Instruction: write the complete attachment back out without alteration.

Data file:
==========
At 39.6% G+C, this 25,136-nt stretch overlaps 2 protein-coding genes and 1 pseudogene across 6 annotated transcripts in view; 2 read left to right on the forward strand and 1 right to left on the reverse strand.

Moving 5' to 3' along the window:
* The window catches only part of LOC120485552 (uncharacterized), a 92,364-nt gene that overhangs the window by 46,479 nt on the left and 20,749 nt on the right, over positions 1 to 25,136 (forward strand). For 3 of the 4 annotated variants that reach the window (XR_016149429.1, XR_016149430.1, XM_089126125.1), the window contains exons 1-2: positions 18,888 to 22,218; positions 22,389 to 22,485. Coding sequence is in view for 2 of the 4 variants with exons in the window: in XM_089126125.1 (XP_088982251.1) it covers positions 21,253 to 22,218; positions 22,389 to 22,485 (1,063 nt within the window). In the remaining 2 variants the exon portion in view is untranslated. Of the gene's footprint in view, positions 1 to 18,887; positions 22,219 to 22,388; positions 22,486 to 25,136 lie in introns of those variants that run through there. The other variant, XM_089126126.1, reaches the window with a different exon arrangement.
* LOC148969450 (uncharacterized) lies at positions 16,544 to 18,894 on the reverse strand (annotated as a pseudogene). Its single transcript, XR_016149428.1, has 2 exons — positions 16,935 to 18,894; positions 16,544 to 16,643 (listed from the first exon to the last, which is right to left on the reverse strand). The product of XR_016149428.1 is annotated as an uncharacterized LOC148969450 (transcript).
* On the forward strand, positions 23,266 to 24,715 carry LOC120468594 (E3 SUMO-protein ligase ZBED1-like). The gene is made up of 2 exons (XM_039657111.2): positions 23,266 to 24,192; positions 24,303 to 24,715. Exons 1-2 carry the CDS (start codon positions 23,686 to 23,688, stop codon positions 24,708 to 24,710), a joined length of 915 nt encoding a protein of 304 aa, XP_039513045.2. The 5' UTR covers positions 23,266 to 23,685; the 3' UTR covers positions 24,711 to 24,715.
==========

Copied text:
At 39.6% G+C, this 25,136-nt stretch overlaps 2 protein-coding genes and 1 pseudogene across 6 annotated transcripts in view; 2 read left to right on the forward strand and 1 right to left on the reverse strand.

Moving 5' to 3' along the window:
* The window catches only part of LOC120485552 (uncharacterized), a 92,364-nt gene that overhangs the window by 46,479 nt on the left and 20,749 nt on the right, over positions 1 to 25,136 (forward strand). For 3 of the 4 annotated variants that reach the window (XR_016149429.1, XR_016149430.1, XM_089126125.1), the window contains exons 1-2: positions 18,888 to 22,218; positions 22,389 to 22,485. Coding sequence is in view for 2 of the 4 variants with exons in the window: in XM_089126125.1 (XP_088982251.1) it covers positions 21,253 to 22,218; positions 22,389 to 22,485 (1,063 nt within the window). In the remaining 2 variants the exon portion in view is untranslated. Of the gene's footprint in view, positions 1 to 18,887; positions 22,219 to 22,388; positions 22,486 to 25,136 lie in introns of those variants that run through there. The other variant, XM_089126126.1, reaches the window with a different exon arrangement.
* LOC148969450 (uncharacterized) lies at positions 16,544 to 18,894 on the reverse strand (annotated as a pseudogene). Its single transcript, XR_016149428.1, has 2 exons — positions 16,935 to 18,894; positions 16,544 to 16,643 (listed from the first exon to the last, which is right to left on the reverse strand). The product of XR_016149428.1 is annotated as an uncharacterized LOC148969450 (transcript).
* On the forward strand, positions 23,266 to 24,715 carry LOC120468594 (E3 SUMO-protein ligase ZBED1-like). The gene is made up of 2 exons (XM_039657111.2): positions 23,266 to 24,192; positions 24,303 to 24,715. Exons 1-2 carry the CDS (start codon positions 23,686 to 23,688, stop codon positions 24,708 to 24,710), a joined length of 915 nt encoding a protein of 304 aa, XP_039513045.2. The 5' UTR covers positions 23,266 to 23,685; the 3' UTR covers positions 24,711 to 24,715.